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Can United Still Certify Pilots and Aircraft?

Despite murmurings of a complete pause to certification activities, the FAA has yet to provide official guidance.

A united 737 MAX 8 (Photo: AirlineGeeks | William Derrickson)

Over the weekend, numerous reports surfaced about United’s ability (or lack thereof) to certify new pilots, aircraft, and launch routes following heightened scrutiny by the Federal Aviation Administration (FAA). Many of these rumors seemingly stemmed from a letter sent by the local Air Lines Pilots Association (ALPA) council at the airline’s Orlando crew base.

Making its way onto forums and blogs, the letter stated, “We have lost the ability to approve new Line Check Pilots, issue type ratings, and have regulator-imposed restrictions on our ability to operate and grow our airline.”

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At the time, neither ALPA’s national council, United itself, nor the FAA confirmed anything to this degree, with the agency stating only that the carrier would face “increasing oversight.” In a letter to employees late last week, United’s Vice President of Corporate Safety Sasha Johnson shared that the FAA will increase its presence at the airline.

Johnson added that the FAA will pause a “variety of certification activities for a period of time.” These certification slowdowns will vary by workgroup with additional detail coming from the FAA “soon,” she noted.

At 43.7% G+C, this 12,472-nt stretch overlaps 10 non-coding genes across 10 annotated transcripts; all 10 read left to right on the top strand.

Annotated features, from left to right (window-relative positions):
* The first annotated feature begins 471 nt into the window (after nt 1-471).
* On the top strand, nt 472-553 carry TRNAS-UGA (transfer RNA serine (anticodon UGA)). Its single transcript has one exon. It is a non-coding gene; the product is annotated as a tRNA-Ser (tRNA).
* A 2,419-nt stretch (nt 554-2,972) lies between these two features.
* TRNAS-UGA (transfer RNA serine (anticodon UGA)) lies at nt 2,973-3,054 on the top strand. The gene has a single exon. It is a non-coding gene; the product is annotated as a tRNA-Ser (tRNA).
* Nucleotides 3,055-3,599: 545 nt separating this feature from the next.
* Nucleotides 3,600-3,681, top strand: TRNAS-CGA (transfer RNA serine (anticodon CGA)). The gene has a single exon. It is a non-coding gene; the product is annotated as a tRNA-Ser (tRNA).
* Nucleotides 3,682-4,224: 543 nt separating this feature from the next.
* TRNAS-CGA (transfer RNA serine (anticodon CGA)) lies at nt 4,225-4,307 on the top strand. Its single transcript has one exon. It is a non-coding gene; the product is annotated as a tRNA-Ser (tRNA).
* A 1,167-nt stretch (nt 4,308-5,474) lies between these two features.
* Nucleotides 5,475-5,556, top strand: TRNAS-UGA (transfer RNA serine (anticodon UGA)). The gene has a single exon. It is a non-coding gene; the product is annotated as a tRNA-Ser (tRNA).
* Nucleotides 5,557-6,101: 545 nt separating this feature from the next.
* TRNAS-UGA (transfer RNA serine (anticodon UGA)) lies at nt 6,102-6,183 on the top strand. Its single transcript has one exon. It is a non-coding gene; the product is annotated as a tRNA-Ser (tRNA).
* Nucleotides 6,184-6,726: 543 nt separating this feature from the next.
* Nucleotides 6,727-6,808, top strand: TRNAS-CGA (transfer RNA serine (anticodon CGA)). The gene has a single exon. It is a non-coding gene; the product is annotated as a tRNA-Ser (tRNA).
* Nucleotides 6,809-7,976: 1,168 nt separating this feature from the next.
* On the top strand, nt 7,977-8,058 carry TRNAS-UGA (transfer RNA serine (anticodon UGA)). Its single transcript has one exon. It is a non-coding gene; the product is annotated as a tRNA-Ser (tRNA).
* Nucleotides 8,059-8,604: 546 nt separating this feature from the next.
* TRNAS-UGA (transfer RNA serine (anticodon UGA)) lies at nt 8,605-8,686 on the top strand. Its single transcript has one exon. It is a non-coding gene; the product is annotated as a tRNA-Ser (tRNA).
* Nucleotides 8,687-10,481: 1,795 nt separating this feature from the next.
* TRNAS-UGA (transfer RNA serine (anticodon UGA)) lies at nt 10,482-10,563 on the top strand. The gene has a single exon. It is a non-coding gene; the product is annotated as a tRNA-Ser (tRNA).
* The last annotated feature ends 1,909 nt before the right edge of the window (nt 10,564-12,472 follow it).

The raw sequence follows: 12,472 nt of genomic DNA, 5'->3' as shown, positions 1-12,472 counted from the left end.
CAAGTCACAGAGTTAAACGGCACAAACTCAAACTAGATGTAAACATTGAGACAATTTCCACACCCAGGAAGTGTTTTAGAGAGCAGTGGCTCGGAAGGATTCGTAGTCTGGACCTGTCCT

The letter did not affirm whether United would be unable to certify some pilots or new aircraft. In fact, a new United 737 MAX 8 – registered as N17339 – entered revenue service on Saturday, March 23, according to Flightradar24 tracking data.

ALPA’s Latest Letter

In a course reversal, ALPA’s United Master Executive Council (MEC) – which represents the carrier’s 17,000 pilots – issued a new letter, stating that “The FAA has yet to issue final guidance over the weekend.”

The MEC seemed to acknowledge that some verbiage in the local Orlando council’s early letter was inaccurate. “Some members of the FAA, United, and ALPA published information before verifying its credibility and factual basis,” the MEC said on Monday.

“United will still train, issue type rides, and conduct normal business,” ALPA continued in the letter. The pilots union noted that the airline will undergo an FAA audit called a Certification Holder and Evaluation Program (CHEP) in which the agency embeds inspectors into an air carrier’s daily operations to review “all facets.”

According to the union, these audits aren’t particularly uncommon. United’s last one was in 2018 and the FAA says they are conducted roughly every five years at part 121 air carriers.

In a statement to FLYING Magazine, the FAA noted that “certification activities in process may be allowed to continue, but future projects may be delayed based on findings from oversight. The FAA will also initiate an evaluation of United Airlines under the provisions of the Certificate Holder Evaluation Process.”

Why All the Commotion